## Thursday, December 27, 2012

### The Importance of Change

I was at a car parts store the other day, and I saw a sun shade for your windshield that advertised this:

A change of 44F is the same as a change of 7C?  Now, I'm not as savvy at converting from Celsius to Fahrenheit as Kate Nowak, but even I knew this was some faulty converting by a marketing department.

No.  I take that back.  I admit, they did the conversion fairly well.  44F is indeed (approximately) equal to 7C.  But a change of 44F and a change of 7C?  That's a little different.

Couldn't they just have tried an example?  One example.  That's all I ask.  Like, take two numbers whose change is 7, say 0C and 7C.  Covert those to Fahrenheit (32F and 45F, respectively), and you'd see right away--that's not a 44 degree change.
Check for the reasonableness of your answer, as I tell my students.

So, what is a change of 7C equal to in Fahrenheit?  Let's do a little algebra!

We know to get from Celsius to Fahrenheit we can use:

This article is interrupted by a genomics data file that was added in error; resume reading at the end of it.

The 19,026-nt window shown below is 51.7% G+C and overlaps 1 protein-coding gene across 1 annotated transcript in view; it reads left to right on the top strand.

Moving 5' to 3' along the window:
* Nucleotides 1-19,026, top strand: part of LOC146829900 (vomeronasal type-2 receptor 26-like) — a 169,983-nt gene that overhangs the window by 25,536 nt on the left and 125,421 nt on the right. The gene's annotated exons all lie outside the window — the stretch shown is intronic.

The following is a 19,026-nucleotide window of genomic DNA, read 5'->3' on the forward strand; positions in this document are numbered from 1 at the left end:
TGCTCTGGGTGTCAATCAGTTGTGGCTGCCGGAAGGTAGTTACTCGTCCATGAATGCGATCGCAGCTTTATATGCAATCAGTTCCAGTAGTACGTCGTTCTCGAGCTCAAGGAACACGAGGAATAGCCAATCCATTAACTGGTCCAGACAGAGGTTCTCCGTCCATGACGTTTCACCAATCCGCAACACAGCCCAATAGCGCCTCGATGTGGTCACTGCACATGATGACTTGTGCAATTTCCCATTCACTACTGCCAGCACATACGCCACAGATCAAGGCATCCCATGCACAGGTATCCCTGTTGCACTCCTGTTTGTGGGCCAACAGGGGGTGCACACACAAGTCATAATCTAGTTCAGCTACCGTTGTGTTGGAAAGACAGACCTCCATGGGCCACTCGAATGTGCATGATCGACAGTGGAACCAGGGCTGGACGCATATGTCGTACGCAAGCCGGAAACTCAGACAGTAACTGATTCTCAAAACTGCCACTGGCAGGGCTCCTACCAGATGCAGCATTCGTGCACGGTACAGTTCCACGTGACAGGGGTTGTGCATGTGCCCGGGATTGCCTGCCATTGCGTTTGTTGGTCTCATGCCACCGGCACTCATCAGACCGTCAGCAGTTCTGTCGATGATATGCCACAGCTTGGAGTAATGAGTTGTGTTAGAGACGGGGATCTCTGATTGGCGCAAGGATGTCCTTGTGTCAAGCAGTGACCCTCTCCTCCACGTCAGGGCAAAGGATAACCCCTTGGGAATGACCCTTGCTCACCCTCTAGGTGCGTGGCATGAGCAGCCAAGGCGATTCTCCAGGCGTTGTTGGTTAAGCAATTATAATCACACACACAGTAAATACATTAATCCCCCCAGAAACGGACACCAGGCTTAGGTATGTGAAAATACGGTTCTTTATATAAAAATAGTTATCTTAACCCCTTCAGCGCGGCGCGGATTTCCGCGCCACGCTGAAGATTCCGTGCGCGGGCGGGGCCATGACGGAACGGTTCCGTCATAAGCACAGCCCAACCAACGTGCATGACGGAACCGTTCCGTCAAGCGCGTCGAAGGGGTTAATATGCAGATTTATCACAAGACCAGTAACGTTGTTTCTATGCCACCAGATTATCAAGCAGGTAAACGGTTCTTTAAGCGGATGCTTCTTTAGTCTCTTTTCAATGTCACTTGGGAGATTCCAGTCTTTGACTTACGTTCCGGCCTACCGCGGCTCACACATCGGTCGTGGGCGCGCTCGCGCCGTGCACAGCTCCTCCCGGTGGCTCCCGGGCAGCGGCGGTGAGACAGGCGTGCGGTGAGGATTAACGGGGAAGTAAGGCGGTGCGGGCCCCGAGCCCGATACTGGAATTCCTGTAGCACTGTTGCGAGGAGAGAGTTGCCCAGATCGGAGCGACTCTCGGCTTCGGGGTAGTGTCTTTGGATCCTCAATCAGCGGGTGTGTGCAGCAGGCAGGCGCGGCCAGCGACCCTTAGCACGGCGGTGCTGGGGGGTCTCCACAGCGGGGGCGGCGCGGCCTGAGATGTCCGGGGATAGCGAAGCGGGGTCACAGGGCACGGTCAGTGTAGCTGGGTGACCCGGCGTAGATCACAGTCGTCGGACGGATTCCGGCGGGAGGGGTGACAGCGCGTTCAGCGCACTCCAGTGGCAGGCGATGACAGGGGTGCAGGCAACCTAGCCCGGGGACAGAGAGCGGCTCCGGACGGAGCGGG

So, let's take two temperatures, in Celsius and call them C1 and C2.  Then their change, in Fahrenheit, can be calculated through the following:

In other words, the change in Fahrenheit, is equal to 9/5 times the change in Celsius.  Which means that a change of 7C is only equal to a change of 12.6F, a far cry from 44F, in my opinion.  And this verifies the consistency of our example that we tried earlier.  Which is good since this is a linear function we're talking about.  No change in slope here.

So, which is it?  Does this sun shade keep our vehicles up to 7C (12.6F) cooler, or 44F cooler?  Maybe we just get to choose.

  This can be changed from an algebra problem to a calculus problem rather nicely.  I think this would be a lovely introduction to using differentials as approximations for actual change (or in this case, since the function is linear, the differential will be equal to the true  change).

Step 1:  Give the kids the function for F with respect C.
Step 2:  Have them calculate dF when dC=7. [dF=F'*dC=12.6]
Step 3:  Show them the  picture at the top.
Step 4:  Watch them pee their pants (they're math nerds too, right?).

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